• Resistance Capacity: The ability to mitigate damage caused by a disruptive event by either avoiding it entirely, or by reducing the period of time between when the event takes place and when the supply chain starts to recover from its effects.
  • Recovery Capacity: The ability to return to a supply chain’s original state in the wake of a disruptive event. The recovery process, itself, consists of two phases — stabilization and return.

Though there are many different schools of thought around how to build resistance and recovery capacity, it’s almost universally agreed upon that true supply chain resilience requires preparedness, responsiveness, cross-channel transparency, and — most importantly — supply chain flexibility.

10 strategies to enhance supply chain resilience

  1. Build redundancy into your supply chain. For every Plan A, have a Plan B, Plan C, and even Plan D in place so that you’re never caught off guard. There are any number of ways to build redundancy into your supply chain — holding additional inventory, working with multiple different suppliers, hiring extra workers, and so on. Whichever route you choose, be sure to consider how the overhead costs required for redundancy will affect your overall spend and be mindful not to introduce unnecessary complexity into your supply chain. If, at any point, redundancies start to interfere with efficiency, look for ways to lean operations.
  2. Create buffers. Not all disruptive events occur on a macro scale — from employees calling out sick to essential shop floor equipment breaking down, variability is a fact of life for all manufacturers and should factor into supply chain resilience planning. To that end, it’s important to create buffers and make them a part of your process; this is also a great way to build redundancy into your supply chain. There are three primary types of buffers, as shown in the image below:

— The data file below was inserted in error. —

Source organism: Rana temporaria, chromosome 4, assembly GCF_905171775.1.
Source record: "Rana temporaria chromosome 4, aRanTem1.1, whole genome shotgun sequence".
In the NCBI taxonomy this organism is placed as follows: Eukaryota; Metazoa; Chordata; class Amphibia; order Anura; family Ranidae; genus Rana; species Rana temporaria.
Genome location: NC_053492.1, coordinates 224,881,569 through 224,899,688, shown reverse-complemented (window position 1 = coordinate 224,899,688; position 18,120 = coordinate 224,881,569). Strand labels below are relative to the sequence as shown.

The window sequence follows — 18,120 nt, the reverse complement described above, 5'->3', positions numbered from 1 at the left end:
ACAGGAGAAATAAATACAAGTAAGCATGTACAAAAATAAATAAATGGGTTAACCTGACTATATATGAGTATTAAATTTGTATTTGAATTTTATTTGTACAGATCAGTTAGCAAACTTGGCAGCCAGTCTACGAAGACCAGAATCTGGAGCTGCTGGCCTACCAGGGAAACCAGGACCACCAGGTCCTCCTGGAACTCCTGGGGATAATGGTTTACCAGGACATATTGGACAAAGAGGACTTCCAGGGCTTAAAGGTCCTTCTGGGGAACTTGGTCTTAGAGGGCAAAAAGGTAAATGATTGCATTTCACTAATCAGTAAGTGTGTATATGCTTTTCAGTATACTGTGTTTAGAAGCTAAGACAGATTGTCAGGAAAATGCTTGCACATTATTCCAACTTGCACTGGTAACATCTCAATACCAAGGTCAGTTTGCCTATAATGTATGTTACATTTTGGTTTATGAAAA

3. Diversify your manufacturing network. This simply refers to the practice of adding new and backup suppliers from a number of different locations to your existing network. Supply chain diversification became a hot topic in the early days of the COVID-19 pandemic when China — one of the world’s leading suppliers of raw materials and manufactured parts — locked down on January 23, 2020.

    Forced to come to terms with their dependence on China’s supply chain, many manufacturers began to look to other countries, including Mexico, Vietnam, and even the United States, in order to expand their network. This event should serve as a cautionary tale for all manufacturers, one that underscores the importance of diversification for supply chain resilience.
  4. Consider multisourcing and nearshoring. As mentioned earlier, the U.S.-China trade war has led many manufacturers to turn to multisourcing and nearshoring (or reshoring) as a means of mitigating supply chain disruption. Simply put, multisourcing refers to the practice of partnering with multiple suppliers for procurement, and nearshoring describes the practice of moving business operations to locations that are geographically closer.

    Both offer distinct benefits; multisourcing, for example, enables you to work with a larger pool of suppliers, which can help build redundancy into your supply chain, reduce dependence on individual suppliers, and incentivize more competitive pricing among vendors. Nearshoring allows for shorter delivery windows and greater inventory control and can enhance collaboration between manufacturers and suppliers by eliminating time zone and language barriers.